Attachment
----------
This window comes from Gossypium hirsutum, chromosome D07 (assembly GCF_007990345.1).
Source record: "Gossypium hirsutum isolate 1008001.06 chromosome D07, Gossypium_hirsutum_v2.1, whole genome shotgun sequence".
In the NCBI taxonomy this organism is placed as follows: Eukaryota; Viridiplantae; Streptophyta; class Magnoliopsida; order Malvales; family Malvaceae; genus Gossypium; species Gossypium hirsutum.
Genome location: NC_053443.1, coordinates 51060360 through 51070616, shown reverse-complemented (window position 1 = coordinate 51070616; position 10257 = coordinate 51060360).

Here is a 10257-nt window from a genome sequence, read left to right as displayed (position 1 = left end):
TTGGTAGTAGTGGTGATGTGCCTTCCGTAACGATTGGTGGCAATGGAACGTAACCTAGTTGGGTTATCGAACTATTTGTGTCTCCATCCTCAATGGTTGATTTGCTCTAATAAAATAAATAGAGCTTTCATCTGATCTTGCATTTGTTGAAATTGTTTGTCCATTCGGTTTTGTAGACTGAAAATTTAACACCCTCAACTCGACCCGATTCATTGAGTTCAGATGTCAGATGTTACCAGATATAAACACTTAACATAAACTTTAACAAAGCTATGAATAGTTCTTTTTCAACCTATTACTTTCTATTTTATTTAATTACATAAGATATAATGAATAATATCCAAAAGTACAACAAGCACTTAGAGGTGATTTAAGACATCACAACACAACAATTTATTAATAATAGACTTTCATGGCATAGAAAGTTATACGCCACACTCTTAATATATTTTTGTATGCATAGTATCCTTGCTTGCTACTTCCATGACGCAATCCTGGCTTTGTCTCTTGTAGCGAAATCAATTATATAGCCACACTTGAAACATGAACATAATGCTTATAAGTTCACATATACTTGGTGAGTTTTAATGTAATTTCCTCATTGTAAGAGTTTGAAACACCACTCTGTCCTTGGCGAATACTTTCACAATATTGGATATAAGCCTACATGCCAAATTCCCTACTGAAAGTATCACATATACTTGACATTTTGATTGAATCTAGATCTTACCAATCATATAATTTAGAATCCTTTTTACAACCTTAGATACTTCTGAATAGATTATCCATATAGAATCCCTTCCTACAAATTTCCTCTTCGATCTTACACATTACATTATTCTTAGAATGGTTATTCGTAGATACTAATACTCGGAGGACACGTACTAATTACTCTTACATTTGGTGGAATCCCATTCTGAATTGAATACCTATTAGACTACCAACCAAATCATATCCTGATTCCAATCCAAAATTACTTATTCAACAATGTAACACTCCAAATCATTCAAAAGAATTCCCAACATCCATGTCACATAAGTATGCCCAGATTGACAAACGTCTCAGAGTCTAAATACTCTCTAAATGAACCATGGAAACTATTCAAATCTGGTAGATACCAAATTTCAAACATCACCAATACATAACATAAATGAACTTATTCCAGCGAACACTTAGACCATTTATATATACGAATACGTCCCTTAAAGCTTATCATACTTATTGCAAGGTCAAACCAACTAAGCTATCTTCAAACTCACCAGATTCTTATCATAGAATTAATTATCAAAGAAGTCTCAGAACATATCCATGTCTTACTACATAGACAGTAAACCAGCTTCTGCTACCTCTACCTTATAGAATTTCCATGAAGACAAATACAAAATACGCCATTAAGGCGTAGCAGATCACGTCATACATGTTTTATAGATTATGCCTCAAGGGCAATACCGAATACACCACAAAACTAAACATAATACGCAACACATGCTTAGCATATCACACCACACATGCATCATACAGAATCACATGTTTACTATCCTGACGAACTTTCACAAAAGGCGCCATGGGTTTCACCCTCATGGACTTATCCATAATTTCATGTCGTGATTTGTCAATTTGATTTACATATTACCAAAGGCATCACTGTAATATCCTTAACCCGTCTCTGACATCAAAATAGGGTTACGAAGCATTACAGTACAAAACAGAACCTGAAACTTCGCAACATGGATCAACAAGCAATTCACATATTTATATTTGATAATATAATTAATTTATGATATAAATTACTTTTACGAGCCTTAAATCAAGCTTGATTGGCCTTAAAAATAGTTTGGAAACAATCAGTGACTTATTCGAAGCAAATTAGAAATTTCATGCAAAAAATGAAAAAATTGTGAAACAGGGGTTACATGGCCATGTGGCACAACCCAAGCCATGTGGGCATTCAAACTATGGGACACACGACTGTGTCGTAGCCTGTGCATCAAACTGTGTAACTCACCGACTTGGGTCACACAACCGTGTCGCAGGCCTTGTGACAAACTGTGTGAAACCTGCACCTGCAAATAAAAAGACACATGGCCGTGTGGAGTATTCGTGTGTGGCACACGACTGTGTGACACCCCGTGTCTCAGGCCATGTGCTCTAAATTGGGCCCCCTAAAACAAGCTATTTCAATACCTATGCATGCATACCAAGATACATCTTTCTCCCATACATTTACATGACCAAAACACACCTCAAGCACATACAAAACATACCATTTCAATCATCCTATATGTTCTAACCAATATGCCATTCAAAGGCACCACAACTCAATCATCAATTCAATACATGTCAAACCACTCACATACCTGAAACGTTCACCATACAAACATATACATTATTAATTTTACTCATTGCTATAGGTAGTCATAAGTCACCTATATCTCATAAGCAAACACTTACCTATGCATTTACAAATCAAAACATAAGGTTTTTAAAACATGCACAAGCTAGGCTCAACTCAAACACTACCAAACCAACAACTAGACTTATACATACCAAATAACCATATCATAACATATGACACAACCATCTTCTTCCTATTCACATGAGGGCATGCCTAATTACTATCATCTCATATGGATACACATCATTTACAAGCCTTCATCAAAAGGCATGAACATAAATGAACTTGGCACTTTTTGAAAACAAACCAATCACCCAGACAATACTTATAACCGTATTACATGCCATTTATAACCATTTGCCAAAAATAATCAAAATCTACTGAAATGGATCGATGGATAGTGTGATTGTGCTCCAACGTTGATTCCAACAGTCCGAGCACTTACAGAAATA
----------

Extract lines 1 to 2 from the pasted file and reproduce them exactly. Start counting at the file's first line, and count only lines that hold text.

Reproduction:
This window comes from Gossypium hirsutum, chromosome D07 (assembly GCF_007990345.1).
Source record: "Gossypium hirsutum isolate 1008001.06 chromosome D07, Gossypium_hirsutum_v2.1, whole genome shotgun sequence".